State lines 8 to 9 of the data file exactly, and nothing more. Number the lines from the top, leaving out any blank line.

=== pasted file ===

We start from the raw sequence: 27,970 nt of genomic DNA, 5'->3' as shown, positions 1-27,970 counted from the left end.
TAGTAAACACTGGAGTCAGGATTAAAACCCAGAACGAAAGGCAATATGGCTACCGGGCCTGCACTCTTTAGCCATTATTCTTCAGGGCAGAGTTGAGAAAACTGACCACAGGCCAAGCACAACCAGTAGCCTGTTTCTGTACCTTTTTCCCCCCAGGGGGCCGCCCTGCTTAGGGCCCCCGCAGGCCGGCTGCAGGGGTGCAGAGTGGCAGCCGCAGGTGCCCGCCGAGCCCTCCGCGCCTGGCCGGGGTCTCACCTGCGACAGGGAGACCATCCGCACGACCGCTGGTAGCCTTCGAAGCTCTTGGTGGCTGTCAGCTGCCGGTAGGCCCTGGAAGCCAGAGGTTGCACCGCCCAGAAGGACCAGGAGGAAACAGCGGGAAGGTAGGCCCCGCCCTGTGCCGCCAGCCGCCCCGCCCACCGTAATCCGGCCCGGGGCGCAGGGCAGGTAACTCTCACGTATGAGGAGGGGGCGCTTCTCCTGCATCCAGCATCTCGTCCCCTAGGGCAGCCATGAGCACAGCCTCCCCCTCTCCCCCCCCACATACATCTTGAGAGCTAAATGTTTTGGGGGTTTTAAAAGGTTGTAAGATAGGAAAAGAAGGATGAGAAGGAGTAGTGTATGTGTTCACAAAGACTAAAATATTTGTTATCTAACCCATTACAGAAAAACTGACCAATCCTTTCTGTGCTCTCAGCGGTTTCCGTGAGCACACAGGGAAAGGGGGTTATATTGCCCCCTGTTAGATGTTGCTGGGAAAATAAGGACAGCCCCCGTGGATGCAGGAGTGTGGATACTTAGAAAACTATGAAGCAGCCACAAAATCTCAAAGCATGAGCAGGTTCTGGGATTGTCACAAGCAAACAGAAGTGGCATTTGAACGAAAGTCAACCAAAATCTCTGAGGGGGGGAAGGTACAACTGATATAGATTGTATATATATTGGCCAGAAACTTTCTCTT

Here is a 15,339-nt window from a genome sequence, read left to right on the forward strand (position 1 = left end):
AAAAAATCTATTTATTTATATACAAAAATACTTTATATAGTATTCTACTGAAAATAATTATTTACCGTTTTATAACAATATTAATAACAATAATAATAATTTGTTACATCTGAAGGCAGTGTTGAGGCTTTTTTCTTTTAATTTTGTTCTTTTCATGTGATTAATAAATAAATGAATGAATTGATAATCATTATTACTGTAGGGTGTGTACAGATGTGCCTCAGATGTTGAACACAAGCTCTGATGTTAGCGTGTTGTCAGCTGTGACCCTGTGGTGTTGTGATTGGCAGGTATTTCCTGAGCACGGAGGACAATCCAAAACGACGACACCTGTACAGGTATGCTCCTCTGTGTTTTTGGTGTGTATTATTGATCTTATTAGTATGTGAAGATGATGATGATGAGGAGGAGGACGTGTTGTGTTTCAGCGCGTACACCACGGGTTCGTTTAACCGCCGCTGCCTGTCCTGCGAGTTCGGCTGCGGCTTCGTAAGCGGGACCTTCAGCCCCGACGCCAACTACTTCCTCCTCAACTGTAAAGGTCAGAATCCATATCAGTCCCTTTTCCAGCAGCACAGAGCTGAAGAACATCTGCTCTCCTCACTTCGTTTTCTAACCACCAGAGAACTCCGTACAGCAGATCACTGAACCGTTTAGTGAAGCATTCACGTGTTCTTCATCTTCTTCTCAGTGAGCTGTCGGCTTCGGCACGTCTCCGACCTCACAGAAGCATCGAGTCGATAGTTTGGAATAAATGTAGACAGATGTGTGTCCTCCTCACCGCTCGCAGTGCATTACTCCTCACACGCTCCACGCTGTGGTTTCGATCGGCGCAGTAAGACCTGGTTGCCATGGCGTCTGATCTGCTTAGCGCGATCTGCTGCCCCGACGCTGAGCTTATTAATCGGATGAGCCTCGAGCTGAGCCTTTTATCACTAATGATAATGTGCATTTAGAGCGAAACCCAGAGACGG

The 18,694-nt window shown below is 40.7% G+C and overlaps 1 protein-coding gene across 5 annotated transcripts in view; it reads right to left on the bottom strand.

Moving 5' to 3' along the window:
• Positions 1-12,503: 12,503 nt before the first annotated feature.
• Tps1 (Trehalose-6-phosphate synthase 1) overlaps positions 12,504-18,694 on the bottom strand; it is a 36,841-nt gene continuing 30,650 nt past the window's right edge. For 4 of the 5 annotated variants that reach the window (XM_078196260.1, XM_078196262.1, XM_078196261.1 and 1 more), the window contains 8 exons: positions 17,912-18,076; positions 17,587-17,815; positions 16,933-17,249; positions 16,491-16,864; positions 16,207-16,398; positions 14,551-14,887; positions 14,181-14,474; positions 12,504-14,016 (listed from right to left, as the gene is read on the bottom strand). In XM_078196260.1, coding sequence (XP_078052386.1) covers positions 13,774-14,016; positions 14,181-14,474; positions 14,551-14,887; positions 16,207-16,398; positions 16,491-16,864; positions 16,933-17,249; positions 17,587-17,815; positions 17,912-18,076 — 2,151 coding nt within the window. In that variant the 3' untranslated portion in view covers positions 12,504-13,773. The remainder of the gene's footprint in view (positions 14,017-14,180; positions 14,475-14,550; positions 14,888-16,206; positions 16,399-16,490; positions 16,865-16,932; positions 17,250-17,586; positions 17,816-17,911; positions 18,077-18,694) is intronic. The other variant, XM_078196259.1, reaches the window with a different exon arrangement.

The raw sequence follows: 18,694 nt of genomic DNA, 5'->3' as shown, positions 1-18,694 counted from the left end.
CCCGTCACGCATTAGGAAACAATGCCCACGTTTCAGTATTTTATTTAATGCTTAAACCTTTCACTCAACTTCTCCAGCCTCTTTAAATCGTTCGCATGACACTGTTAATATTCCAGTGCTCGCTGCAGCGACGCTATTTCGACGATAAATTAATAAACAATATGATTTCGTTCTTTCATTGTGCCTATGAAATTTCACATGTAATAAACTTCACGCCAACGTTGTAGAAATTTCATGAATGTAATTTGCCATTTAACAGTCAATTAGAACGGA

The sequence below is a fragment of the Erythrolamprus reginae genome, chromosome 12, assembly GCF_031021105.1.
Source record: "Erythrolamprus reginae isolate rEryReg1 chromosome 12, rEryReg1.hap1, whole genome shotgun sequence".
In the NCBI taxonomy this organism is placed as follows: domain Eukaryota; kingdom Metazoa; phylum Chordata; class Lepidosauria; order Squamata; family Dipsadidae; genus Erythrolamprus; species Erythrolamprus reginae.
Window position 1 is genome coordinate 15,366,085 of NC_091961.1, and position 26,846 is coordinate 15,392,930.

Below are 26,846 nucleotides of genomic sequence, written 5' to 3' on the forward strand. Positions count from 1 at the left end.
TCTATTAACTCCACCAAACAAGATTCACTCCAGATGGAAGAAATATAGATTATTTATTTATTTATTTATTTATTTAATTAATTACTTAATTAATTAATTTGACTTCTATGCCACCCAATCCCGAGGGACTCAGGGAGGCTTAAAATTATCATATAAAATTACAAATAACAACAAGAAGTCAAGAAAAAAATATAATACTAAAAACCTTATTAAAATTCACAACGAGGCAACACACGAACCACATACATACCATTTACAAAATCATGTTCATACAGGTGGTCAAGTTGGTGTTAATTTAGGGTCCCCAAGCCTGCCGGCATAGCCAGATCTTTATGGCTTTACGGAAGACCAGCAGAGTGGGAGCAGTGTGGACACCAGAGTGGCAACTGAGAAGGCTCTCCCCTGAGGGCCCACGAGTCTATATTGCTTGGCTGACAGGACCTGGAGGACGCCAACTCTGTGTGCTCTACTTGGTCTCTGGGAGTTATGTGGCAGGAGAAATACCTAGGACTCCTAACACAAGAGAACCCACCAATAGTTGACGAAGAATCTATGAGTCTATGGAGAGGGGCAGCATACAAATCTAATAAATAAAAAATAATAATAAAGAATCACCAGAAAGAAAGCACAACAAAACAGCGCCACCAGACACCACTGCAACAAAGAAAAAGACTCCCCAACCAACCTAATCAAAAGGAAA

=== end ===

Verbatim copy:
• Tps1 (Trehalose-6-phosphate synthase 1) overlaps positions 12,504-18,694 on the bottom strand; it is a 36,841-nt gene continuing 30,650 nt past the window's right edge. For 4 of the 5 annotated variants that reach the window (XM_078196260.1, XM_078196262.1, XM_078196261.1 and 1 more), the window contains 8 exons: positions 17,912-18,076; positions 17,587-17,815; positions 16,933-17,249; positions 16,491-16,864; positions 16,207-16,398; positions 14,551-14,887; positions 14,181-14,474; positions 12,504-14,016 (listed from right to left, as the gene is read on the bottom strand). In XM_078196260.1, coding sequence (XP_078052386.1) covers positions 13,774-14,016; positions 14,181-14,474; positions 14,551-14,887; positions 16,207-16,398; positions 16,491-16,864; positions 16,933-17,249; positions 17,587-17,815; positions 17,912-18,076 — 2,151 coding nt within the window. In that variant the 3' untranslated portion in view covers positions 12,504-13,773. The remainder of the gene's footprint in view (positions 14,017-14,180; positions 14,475-14,550; positions 14,888-16,206; positions 16,399-16,490; positions 16,865-16,932; positions 17,250-17,586; positions 17,816-17,911; positions 18,077-18,694) is intronic. The other variant, XM_078196259.1, reaches the window with a different exon arrangement.

The raw sequence follows: 18,694 nt of genomic DNA, 5'->3' as shown, positions 1-18,694 counted from the left end.